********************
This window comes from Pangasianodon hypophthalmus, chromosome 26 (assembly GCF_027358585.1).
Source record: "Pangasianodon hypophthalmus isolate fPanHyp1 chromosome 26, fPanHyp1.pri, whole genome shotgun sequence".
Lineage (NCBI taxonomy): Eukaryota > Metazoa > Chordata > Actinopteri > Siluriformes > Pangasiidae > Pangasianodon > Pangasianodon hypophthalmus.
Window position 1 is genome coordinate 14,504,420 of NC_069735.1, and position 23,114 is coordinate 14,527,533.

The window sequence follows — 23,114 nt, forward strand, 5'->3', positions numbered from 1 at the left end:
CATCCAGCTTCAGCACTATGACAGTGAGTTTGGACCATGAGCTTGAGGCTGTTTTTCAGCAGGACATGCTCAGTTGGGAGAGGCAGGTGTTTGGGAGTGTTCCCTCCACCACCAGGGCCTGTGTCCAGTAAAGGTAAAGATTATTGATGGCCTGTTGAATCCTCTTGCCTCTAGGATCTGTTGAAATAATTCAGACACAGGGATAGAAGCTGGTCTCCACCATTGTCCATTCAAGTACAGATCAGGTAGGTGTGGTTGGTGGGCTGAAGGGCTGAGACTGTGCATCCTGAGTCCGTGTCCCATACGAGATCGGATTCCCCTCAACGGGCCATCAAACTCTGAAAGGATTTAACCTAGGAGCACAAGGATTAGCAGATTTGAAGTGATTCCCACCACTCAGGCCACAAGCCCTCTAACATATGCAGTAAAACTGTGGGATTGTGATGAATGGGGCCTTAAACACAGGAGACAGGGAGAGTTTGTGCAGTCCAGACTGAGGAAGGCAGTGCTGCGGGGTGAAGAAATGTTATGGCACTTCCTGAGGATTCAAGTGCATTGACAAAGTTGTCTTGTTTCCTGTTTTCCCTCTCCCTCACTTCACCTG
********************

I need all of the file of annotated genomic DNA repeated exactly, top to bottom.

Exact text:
This window comes from Pangasianodon hypophthalmus, chromosome 26 (assembly GCF_027358585.1).
Source record: "Pangasianodon hypophthalmus isolate fPanHyp1 chromosome 26, fPanHyp1.pri, whole genome shotgun sequence".
Lineage (NCBI taxonomy): Eukaryota > Metazoa > Chordata > Actinopteri > Siluriformes > Pangasiidae > Pangasianodon > Pangasianodon hypophthalmus.
Window position 1 is genome coordinate 14,504,420 of NC_069735.1, and position 23,114 is coordinate 14,527,533.

The window sequence follows — 23,114 nt, forward strand, 5'->3', positions numbered from 1 at the left end:
CATCCAGCTTCAGCACTATGACAGTGAGTTTGGACCATGAGCTTGAGGCTGTTTTTCAGCAGGACATGCTCAGTTGGGAGAGGCAGGTGTTTGGGAGTGTTCCCTCCACCACCAGGGCCTGTGTCCAGTAAAGGTAAAGATTATTGATGGCCTGTTGAATCCTCTTGCCTCTAGGATCTGTTGAAATAATTCAGACACAGGGATAGAAGCTGGTCTCCACCATTGTCCATTCAAGTACAGATCAGGTAGGTGTGGTTGGTGGGCTGAAGGGCTGAGACTGTGCATCCTGAGTCCGTGTCCCATACGAGATCGGATTCCCCTCAACGGGCCATCAAACTCTGAAAGGATTTAACCTAGGAGCACAAGGATTAGCAGATTTGAAGTGATTCCCACCACTCAGGCCACAAGCCCTCTAACATATGCAGTAAAACTGTGGGATTGTGATGAATGGGGCCTTAAACACAGGAGACAGGGAGAGTTTGTGCAGTCCAGACTGAGGAAGGCAGTGCTGCGGGGTGAAGAAATGTTATGGCACTTCCTGAGGATTCAAGTGCATTGACAAAGTTGTCTTGTTTCCTGTTTTCCCTCTCCCTCACTTCACCTG